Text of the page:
ERCE Energy Review Q3 2020
Providing numerical insights and commentary on the oil & gas sector and the wider energy industry.
Q3 Energy Review
The Q3 2020 edition of the ERCE Energy Review, a quarterly that provides numerical insights and commentary on the oil and gas sector and the wider energy industry, is now available.
This issue covers:
- Outlook on the energy industry as the world deals with the impact of Covid-19
- Oil & Natural Gas Trading Prices
- Brent Future Oil Price Decks
- Oil Market Activity & Fundamentals
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Who is ERCE?
ERCE is the United Kingdom’s leading employee-owned Oil and Gas Reservoir Evaluation firm. Headquartered in London with a growing office supporting the Asia-Pacific region out of Singapore.
At ERCE we specialise in all areas of upstream energy analysis. Our privately owned status enables us to give truly independent insights whilst working on reserves evaluation, commercial analysis, unitisation/expert services and technical studies.
Status Quo. After falling below $60/b in Feb/20 and reaching low levels of $19/b in Apr/20, Brent prices rose in May/20 and Jun/20 averaging $40/b in Jun/20. Many countries started lifting strict lockdown measures, but the world is still grappling with Covid-19 and its potential resurgence as activity tries to pick up. In response to the fall in demand, OPEC+ implemented temporary production cuts (9.7 mmb/d) that were extended through July. However, on 15th of July, OPEC+ announced its plans to add to the market in August, easing cuts to 7.7 mmb/d.
Short Term. Short-term consensus on oil prices is cautiously optimistic. On the supply side, this was supported by OPEC+ production cuts, albeit latest OPEC+ decision to start adding to the market in August may temper that optimism as it may be a delicate balancing act. Recent production decline, capex cuts, project delays and bankruptcies in the Non-OPEC E&P also add to the sentiment. On the demand side, post-lockdown gradual demand recovery and the oil inventory draws also support this consensus, but the uncertainty around the pace of recovery remains.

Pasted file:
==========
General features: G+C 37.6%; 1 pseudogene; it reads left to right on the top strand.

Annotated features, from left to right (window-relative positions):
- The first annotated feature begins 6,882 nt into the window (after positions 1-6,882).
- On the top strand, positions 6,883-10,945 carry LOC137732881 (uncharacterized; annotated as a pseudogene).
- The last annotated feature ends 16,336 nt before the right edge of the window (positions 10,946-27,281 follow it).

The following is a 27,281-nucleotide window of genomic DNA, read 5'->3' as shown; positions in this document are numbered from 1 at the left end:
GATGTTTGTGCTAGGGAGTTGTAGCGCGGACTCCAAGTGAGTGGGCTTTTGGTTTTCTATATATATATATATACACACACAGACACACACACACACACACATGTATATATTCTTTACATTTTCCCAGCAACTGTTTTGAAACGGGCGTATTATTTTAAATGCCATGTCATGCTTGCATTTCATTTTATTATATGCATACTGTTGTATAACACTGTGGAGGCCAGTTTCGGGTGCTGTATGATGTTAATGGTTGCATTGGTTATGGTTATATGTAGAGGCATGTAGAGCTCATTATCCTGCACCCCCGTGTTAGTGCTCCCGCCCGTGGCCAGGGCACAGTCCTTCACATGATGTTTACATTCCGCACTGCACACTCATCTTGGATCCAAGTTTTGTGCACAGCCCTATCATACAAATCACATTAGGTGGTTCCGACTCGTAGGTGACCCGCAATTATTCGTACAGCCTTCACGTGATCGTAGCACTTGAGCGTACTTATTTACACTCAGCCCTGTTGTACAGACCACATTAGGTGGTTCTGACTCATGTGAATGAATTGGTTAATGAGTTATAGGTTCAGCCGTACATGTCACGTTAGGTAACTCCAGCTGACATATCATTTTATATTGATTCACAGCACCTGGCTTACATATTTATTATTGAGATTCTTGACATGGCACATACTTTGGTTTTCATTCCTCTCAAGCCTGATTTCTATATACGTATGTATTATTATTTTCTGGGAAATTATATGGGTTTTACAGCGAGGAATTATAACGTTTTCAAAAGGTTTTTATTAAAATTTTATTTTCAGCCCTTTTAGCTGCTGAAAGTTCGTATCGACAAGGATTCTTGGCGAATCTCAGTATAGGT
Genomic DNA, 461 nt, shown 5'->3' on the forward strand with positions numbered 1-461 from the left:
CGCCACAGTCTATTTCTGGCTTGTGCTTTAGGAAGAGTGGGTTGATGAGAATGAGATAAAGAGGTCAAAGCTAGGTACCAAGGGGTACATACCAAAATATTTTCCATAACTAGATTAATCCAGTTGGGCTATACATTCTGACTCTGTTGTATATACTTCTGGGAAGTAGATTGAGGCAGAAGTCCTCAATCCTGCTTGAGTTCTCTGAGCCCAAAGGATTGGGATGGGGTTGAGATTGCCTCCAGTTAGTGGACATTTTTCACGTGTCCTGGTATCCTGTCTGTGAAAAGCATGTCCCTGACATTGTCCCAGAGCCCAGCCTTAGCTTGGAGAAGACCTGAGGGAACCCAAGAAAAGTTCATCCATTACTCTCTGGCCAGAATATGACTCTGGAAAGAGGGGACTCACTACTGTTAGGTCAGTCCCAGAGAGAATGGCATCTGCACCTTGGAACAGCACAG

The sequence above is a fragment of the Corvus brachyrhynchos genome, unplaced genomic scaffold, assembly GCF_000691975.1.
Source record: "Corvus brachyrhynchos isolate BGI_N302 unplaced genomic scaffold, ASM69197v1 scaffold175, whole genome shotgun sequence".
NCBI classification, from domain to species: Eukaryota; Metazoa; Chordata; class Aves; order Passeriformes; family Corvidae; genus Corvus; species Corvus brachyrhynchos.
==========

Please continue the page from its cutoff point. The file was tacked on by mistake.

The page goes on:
Medium Term. Medium-term consensus is still conservative on upside as higher prices may incentivise US shale producers (surviving, restructured and future ones) and potentially re-ignite market share wars. While the pace of demand recovery is largely dependent on medical and economic crisis management efforts. According to IEA Global Energy Review 2020, countries in full lockdown are experiencing an average 25% decline in energy demand relative to typical levels and countries in partial lockdown an average 18% decline. Doubts over the return of pre-Covid-19 demand are also being voiced with such factors as more permanent shift to remote work, less flying and social forces pushing towards energy transition.
Long Term. Long-term consensus is riddled with uncertainty. On the one hand, factors such as peak demand and transition to EVs and renewable/alternative sources remain in tact. On the other hand, according to IEA World Energy Investment 2020, the impact of today’s cutbacks in the oil industry will be felt only after a few years due to the lead times. By that time the world may be in a post-recovery phase without other sufficient alternative sources of energy.
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